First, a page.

If you’re celebrating a special occasion in Disneyland, the Napa Rose restaurant at Disney’s Grand Californian Hotel is the best place to do it. For my birthday, Danny and I had the opportunity to dine at the restaurant’s Chef’s Counter. To make a reservation for this seating, one must call the restaurant directly. Napa Rose takes reservations up to three months in advance. There are two seating times for the Chef’s Counter each night: 5:30 PM or 8:30 PM. This should give you an idea of the kind of leisurely meal you can expect when you dine at Napa Rose. We chose the later seating when we made our reservation.
We got to the restaurant a little early and decided to have a drink in the lounge (Woodford neat for Danny, pomegranate martini for me). At 8:30 exactly, a hostess came to our table in the lounge and told us that the earlier seating was running a bit long, apologized for any inconvenience, but said that our table would be ready shortly. We weren’t inconvenienced at all, but we were impressed with the restaurant’s impeccable attention to timing and their guests’ schedules. It’s a far cry from many Disney restaurants, where daily waits of 20 minutes or more are to be expected and are seldom acknowledged by the staff, let alone apologized for. It was only a few minutes later that the same hostess came back to escort us to our seats.
The Chef’s Counter Experience
The Chef’s Counter at Napa Rose is actually two counters with four seats each. You face away from the dining room and have a great view of the action going on in the kitchen. When we were seated at the counter, our waiter introduced himself and explained how the menu would work. Patrons at Napa Rose can order from the a la carte menu or choose “The Vitner’s Table”, a $90 four-course prix fixe menu ($135 with wine pairing). Sitting at the Chef’s Counter offered us a third option: for the same price as the Vitner’s Table, we could have the Chef’s Tasting Menu, a special experience in which the chef talks to each guest directly and comes up with a personalized tasting menu based on the diner’s tastes. Danny and I both chose that option, as we knew we would do months in advance.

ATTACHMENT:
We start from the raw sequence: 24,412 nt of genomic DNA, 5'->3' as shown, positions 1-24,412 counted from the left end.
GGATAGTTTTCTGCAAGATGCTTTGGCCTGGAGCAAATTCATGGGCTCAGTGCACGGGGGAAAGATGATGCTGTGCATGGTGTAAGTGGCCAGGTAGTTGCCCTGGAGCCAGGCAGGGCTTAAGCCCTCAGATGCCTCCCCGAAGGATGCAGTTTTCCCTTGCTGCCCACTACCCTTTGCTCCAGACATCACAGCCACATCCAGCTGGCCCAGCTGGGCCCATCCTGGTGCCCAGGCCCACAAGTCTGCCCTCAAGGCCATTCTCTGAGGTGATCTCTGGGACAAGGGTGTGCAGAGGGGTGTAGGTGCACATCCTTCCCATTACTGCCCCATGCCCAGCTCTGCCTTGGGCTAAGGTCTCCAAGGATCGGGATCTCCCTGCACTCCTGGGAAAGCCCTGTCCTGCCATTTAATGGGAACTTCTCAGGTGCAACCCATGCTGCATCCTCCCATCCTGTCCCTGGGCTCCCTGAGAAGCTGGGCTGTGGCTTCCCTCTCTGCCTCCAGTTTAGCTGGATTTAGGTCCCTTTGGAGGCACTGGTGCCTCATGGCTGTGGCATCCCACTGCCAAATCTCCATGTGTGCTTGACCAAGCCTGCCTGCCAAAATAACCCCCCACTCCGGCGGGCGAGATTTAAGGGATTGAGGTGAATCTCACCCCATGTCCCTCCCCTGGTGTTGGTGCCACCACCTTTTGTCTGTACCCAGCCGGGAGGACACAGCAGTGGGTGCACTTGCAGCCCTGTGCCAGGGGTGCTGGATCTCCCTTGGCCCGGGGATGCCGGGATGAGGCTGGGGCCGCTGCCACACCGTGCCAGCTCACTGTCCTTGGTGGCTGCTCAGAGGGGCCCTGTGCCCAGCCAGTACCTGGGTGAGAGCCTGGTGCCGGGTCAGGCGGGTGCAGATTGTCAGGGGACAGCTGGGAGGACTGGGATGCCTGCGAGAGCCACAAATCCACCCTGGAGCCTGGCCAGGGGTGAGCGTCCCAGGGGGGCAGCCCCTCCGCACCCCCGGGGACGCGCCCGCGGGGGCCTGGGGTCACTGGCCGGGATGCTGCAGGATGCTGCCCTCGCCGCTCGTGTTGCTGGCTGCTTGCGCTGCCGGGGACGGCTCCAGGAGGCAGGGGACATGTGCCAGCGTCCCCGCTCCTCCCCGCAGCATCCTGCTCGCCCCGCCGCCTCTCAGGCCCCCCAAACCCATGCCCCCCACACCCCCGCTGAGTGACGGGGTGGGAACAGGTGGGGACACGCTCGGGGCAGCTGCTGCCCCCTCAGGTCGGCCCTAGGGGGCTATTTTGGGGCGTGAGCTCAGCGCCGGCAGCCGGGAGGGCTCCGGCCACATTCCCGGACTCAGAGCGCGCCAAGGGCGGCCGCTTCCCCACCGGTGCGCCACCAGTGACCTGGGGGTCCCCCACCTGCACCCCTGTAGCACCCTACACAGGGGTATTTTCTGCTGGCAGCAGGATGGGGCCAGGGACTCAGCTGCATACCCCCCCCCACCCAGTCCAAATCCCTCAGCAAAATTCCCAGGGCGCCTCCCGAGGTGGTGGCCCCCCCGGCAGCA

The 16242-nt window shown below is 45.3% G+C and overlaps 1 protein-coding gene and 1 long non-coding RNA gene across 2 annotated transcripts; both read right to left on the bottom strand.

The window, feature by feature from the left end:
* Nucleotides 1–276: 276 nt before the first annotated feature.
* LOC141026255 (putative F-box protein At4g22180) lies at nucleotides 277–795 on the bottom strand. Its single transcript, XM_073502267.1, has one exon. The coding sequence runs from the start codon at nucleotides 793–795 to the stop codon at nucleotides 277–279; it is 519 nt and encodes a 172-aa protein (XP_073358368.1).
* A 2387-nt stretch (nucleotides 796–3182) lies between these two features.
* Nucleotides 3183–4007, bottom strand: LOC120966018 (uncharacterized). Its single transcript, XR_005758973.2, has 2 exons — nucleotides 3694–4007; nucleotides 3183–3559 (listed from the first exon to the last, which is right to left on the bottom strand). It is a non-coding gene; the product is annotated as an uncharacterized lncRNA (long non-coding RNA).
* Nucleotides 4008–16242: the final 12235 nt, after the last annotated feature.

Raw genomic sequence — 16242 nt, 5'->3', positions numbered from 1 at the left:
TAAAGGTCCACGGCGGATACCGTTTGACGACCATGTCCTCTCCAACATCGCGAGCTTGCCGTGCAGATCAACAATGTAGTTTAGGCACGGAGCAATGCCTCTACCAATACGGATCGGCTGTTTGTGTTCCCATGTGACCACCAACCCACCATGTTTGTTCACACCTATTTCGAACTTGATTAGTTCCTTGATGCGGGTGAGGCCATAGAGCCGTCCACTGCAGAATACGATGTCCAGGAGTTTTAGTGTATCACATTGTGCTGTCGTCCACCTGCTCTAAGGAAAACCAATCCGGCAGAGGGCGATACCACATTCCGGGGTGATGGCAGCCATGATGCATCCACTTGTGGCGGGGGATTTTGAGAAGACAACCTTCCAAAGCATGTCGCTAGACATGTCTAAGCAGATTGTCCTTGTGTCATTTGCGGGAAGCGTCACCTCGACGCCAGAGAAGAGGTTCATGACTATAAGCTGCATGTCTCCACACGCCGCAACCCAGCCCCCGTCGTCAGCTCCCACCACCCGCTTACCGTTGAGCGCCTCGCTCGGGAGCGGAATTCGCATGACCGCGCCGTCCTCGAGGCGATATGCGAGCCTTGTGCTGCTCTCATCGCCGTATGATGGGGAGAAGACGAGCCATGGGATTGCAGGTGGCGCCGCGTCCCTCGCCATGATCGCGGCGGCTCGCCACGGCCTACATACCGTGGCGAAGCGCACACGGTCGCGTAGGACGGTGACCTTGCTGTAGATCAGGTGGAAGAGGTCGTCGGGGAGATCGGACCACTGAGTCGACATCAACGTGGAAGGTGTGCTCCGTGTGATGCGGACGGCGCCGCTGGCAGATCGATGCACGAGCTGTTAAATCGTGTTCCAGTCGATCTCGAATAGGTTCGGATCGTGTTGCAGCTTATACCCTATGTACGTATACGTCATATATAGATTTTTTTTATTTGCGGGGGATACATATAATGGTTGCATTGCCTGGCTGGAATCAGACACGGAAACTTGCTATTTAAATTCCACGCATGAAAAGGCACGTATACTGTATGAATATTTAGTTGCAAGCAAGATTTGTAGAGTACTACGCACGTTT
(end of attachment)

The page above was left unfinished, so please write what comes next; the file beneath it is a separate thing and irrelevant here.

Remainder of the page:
At this point I should apologize for the lack of photos in this post. I didn’t bring a purse with me to the restaurant and thus didn’t have my camera with me. I thought about taking pictures with my phone, but truthfully, felt like it would be rude to pull my phone out in this environment. Watching the chefs work was so entertaining and fascinating. I didn’t want to give any impression to the contrary by pulling out my phone every few minutes. Besides, my phone doesn’t take the greatest photos. I don’t know that they’d be worth sharing in the first place. Lessons learned. Next time I won’t go to Napa Rose without a camera, and I will definitely be back!
After our server brought us water and our bread basket, the chef came over and introduced himself. Chef Ronnie Arnold was brand new to Napa Rose and to the Disney company. Before starting at Napa Rose, he was the executive chef at K’ya Street Fare in the Hotel Ménage. He’s also worked at Hush in Laguna Beach, which has since closed, Motif at the St. Regis Monarch Beach, and many other admirable locations in and around Orange County. With the chef’s background in world cuisine, we knew we were in for a treat. Chef Ronnie told us that he had been at Napa Rose for about two weeks and that we were the first people to order the Chef’s Tasting Menu while he was there. This shocked us. There are up to 16 people sitting at the Chef’s Counter each night, and nobody in two weeks had bothered to experience this special menu? It seems almost insulting to the chef to have such an opportunity but choose to order from the standard menu instead.
Chef Ronnie explained how the dinner would work. He’d ask us a few questions about our preferences, then he’d essentially decide what to serve us. He did ask us a little, but we didn’t give him much to go on. He asked if we had any allergies (no), if we had any strong likes (I said that I’d love to try the Copper River salmon that was currently on the menu, Danny gave no guidelines whatsoever), any strong dislikes (Danny and I both agreed that anything we thought we disliked, Chef Ronnie could probably prove us wrong). Lastly, he asked us if we had preferences on how our meat should be cooked. We said the same thing we always say: that we’d like our meat to be cooked however the chef recommended. Our meal was entirely in Chef Ronnie’s hands.